Sealing Up the Cracks - RV Enthusiast Magazine

Sealing Up the Cracks

by | Jul 20, 2022 | Pro Tip, RVEXPERT

Inspect the roof at least once a year. For some reason, the sealant around the skylight has a propensity to crack prematurely.

An annual inspection of the roof will undoubtedly reveal a few areas where the old sealant has become damaged or cracked from exposure to intense sunshine. Keeping a tube of Dicor Self-Leveling Lap Sealant and a good quality caulking gun in your tool kit makes it possible to repair problem areas before or during a trip.

Without the proper maintenance of sealant, any breach in the roof membrane could lead to a leak — damaging the interior, sending your RV to a service center for expensive repairs or, worse yet, to the junk yard. Every manufacturer relies on different types of caulking (matching the roofing material) to ensure the roof is sealed against water intrusion. These sealants are durable and reliable, but the propensity for cracks to show up under intense sunshine and other environmental maladies drives the mandate to inspect the roof at least once a year and re-apply sealant, if necessary.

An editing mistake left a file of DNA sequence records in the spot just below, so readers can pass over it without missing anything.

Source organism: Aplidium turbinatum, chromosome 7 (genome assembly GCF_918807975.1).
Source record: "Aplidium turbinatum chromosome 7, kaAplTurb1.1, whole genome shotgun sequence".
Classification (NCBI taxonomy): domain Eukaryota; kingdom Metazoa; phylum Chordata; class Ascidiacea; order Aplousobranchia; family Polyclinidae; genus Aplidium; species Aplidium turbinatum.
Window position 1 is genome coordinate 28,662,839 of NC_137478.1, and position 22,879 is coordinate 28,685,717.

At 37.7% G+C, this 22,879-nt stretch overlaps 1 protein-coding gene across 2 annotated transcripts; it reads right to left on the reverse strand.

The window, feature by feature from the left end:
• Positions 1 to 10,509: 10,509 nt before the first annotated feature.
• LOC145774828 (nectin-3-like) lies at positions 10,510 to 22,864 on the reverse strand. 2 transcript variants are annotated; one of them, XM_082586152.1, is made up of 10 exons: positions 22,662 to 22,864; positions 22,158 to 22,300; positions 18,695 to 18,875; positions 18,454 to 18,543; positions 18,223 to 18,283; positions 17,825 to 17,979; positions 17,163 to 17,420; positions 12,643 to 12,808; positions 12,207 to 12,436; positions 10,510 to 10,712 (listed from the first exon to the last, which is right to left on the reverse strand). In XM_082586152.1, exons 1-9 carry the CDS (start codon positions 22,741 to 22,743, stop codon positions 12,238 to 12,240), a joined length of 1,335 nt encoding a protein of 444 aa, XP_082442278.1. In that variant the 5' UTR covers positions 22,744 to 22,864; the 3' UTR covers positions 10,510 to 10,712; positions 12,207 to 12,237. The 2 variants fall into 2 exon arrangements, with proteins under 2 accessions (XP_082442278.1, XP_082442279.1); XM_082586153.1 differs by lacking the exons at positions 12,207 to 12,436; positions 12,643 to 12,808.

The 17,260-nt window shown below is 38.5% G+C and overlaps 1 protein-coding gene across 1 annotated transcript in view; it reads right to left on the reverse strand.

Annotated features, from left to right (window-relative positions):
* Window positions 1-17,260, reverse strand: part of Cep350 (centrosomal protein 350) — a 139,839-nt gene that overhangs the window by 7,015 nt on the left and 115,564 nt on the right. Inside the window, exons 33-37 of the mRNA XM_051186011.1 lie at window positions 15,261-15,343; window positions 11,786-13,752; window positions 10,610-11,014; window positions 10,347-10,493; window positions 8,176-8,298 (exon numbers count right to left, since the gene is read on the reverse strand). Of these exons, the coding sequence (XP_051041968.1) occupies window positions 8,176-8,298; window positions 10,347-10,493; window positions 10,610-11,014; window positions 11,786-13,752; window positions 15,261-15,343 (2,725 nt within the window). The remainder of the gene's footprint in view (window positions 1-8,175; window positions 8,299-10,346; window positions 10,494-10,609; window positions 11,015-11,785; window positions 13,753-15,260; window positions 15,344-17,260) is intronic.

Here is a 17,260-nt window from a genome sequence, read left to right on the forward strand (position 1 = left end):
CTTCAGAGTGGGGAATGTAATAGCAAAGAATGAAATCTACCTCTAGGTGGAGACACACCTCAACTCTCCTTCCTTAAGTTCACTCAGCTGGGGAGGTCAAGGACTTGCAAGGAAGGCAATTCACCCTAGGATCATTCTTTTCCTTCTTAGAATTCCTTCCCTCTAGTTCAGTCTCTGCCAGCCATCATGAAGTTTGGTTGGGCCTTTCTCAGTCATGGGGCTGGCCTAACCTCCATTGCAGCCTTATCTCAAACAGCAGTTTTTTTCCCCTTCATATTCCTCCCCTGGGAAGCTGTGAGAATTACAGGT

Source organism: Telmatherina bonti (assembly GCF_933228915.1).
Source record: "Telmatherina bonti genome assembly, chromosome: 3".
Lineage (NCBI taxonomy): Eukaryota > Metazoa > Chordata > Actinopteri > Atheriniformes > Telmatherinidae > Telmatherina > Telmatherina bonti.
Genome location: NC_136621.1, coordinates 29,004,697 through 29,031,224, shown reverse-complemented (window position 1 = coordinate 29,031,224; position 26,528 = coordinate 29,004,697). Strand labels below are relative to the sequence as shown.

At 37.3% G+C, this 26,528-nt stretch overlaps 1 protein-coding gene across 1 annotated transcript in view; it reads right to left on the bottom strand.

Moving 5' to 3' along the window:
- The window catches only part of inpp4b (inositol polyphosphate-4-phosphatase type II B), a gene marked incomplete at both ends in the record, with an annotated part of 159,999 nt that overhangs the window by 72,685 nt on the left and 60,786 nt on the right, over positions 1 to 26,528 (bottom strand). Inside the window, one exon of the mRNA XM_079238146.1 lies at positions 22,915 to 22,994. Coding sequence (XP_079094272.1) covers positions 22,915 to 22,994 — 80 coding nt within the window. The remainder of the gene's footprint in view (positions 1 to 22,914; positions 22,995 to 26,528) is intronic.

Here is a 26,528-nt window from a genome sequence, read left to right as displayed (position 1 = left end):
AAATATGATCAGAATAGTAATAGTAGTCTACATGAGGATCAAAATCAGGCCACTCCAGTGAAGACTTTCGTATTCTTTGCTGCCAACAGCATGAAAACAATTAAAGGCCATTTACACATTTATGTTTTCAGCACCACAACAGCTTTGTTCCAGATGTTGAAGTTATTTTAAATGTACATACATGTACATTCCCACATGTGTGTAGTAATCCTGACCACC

For some reason, skylights in trailers and motorhomes always seem take the brunt of damage from premature cracking. Perhaps it’s the intense heat that develops between the inner and outer domes that lead to nasty cracking; perhaps it’s owner neglect. In either case, any breaches must be sealed before it’s too late. Fortunately, it may not be necessary to do an entire scrape and seal — which is labor-intensive and takes a lot of time.

As a result of an annual roof inspection, cracks were discovered on this subject trailer and, since the owners were heading to Canada, there was only enough time to inspect the areas and reseal as necessary. The need for a full scraping and re-seal will be determined at a later date, but in this case, it was imperative to make sure the roof was able to withstand potential rainstorms during the trip. Having the right tools, cleaner and sealant on hand made snap repairs possible.

mechanic cleans down old sealant with a wet rag
After pinpointing areas that need attention, the old sealant must be cleaned thoroughly. Oil Eater Cleaner and Degreaser (not shown) is relatively inexpensive (two 32-ounce spray bottles for $14.79 on Amazon) and does a good job lifting dirt, grease and oil. After cleaning, remove the residue Oil Eater (or other suitable product) using a wet rag.

After the inspection — especially around the skylights and common roof vents — I found a few areas that needed attention. Left untreated, these smaller cracks are destined to expand and lead to water leakage. Before re-sealing, you will need some type of industrial product like Oil Eater, a powerful cleaner and degreaser that does an amazing job of lifting dirt, oil and grease from washable surfaces. A two-pack of 32-ounce spray bottles of Oil Eater Cleaner and Degreaser is available from Amazon for only $14.79. Keep this stuff in your storage compartment; it has numerous uses for cleaning up greasy messes, including those on concrete.